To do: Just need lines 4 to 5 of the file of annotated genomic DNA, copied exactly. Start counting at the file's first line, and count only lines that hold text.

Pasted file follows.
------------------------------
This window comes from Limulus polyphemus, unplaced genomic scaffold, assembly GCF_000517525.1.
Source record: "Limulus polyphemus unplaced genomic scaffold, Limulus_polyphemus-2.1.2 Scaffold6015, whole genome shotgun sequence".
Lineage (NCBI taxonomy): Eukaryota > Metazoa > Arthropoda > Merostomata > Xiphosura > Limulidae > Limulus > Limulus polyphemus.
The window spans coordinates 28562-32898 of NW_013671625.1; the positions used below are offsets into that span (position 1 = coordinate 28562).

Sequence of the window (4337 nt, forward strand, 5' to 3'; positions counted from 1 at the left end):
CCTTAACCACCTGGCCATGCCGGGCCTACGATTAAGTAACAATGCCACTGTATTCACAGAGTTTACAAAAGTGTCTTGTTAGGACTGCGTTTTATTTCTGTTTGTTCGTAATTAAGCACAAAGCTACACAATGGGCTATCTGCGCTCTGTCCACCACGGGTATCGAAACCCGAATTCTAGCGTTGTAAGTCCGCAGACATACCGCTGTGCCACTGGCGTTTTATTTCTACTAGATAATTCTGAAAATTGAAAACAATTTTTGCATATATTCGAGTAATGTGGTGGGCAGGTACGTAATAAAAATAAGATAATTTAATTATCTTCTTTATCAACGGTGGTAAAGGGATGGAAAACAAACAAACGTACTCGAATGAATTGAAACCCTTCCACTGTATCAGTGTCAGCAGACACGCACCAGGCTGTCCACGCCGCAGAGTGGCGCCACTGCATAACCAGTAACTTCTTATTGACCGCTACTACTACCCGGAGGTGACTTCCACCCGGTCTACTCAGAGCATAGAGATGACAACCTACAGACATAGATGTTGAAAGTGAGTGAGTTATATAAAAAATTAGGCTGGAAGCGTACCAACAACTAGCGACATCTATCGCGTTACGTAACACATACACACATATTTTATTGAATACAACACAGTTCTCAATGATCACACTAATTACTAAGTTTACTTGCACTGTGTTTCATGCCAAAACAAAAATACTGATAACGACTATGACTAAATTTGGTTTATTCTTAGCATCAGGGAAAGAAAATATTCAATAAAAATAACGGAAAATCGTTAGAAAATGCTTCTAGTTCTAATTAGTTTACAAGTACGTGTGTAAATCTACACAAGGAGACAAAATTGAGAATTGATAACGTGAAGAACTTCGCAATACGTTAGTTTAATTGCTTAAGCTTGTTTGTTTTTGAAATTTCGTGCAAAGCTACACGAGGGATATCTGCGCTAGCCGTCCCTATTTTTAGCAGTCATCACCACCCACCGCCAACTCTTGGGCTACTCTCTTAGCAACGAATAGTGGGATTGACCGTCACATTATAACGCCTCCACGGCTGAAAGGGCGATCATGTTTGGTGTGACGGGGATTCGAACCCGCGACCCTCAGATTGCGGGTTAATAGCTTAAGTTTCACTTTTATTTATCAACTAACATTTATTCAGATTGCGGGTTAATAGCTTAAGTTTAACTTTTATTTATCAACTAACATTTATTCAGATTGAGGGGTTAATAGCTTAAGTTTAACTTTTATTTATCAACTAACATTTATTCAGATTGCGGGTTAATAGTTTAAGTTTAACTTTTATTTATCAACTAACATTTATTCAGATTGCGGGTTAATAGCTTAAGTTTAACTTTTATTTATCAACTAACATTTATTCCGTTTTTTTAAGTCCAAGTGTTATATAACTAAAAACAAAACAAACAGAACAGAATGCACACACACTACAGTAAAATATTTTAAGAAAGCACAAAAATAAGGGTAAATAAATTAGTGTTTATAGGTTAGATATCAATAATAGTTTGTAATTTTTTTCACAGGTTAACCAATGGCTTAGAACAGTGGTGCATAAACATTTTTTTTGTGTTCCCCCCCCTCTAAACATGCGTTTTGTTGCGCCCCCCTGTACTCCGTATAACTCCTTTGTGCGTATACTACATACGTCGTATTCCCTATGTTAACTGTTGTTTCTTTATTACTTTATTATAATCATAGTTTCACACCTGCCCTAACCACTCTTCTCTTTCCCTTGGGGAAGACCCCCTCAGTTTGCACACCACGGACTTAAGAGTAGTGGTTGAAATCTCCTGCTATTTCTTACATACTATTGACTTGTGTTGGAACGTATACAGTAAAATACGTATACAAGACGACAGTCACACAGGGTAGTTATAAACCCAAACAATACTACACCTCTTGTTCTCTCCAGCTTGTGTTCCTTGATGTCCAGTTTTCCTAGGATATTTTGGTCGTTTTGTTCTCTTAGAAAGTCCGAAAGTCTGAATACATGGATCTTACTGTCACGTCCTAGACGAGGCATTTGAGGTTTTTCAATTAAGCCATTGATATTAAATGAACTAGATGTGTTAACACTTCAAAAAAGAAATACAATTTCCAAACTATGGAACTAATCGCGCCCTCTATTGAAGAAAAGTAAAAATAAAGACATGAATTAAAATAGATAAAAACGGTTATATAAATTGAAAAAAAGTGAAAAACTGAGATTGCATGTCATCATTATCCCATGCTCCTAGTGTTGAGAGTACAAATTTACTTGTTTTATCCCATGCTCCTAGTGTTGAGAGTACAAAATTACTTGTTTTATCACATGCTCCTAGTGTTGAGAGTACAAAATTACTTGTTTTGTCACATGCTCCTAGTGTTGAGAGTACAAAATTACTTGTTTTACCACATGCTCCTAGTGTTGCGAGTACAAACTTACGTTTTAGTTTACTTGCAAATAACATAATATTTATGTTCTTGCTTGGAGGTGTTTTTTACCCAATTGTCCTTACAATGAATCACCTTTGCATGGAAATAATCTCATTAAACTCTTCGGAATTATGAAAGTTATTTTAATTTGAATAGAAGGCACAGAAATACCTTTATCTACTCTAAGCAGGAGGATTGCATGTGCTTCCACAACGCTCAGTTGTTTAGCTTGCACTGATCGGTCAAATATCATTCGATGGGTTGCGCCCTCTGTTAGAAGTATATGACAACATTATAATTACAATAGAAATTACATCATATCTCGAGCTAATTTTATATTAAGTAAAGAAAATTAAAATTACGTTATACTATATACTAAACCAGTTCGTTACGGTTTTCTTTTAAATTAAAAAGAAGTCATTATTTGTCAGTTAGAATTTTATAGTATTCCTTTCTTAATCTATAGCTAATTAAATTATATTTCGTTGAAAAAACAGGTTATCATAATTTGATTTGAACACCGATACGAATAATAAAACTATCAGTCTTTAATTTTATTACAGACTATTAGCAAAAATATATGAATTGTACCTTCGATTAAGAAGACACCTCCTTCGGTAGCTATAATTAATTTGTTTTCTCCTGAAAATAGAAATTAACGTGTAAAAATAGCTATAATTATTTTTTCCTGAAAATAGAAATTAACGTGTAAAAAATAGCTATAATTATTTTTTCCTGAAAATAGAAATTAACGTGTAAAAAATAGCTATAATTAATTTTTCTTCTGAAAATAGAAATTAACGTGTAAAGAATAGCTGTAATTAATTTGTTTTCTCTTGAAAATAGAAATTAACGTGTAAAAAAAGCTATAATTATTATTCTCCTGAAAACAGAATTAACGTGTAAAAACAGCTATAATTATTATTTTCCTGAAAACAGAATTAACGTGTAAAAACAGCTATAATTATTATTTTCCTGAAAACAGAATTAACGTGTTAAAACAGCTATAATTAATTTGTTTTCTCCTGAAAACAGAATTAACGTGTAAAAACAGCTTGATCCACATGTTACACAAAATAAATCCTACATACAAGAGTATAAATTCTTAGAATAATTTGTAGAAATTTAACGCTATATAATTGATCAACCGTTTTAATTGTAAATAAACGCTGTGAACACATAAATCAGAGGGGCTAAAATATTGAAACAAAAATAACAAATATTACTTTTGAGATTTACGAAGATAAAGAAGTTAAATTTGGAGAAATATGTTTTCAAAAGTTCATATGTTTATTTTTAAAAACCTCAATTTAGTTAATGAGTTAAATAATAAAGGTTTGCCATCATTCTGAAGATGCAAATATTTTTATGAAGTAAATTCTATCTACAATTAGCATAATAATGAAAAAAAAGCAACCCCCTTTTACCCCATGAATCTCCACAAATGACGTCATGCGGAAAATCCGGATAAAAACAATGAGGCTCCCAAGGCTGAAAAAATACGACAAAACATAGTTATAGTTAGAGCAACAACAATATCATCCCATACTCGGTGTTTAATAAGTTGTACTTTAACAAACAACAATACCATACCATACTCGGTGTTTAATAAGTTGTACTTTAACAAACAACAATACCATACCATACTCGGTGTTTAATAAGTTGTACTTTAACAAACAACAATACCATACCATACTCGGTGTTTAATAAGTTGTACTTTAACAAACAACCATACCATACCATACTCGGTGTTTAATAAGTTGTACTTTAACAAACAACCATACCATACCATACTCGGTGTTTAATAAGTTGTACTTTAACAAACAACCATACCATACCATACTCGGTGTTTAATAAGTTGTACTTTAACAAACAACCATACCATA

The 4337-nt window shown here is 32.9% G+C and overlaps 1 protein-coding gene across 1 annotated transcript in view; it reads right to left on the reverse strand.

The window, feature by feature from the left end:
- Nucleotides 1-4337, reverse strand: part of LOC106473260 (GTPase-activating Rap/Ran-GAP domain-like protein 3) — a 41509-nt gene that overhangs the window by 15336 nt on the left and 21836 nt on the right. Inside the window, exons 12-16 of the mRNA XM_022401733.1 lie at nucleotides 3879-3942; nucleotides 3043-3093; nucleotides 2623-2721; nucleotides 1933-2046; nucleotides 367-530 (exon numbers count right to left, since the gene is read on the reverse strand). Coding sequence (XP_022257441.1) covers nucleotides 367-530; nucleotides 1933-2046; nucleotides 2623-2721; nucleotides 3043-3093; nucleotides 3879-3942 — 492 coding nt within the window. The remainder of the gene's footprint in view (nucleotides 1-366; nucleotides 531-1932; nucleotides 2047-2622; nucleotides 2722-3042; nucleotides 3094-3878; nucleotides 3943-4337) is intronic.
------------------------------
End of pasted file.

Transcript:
The window spans coordinates 28562-32898 of NW_013671625.1; the positions used below are offsets into that span (position 1 = coordinate 28562).

Sequence of the window (4337 nt, forward strand, 5' to 3'; positions counted from 1 at the left end):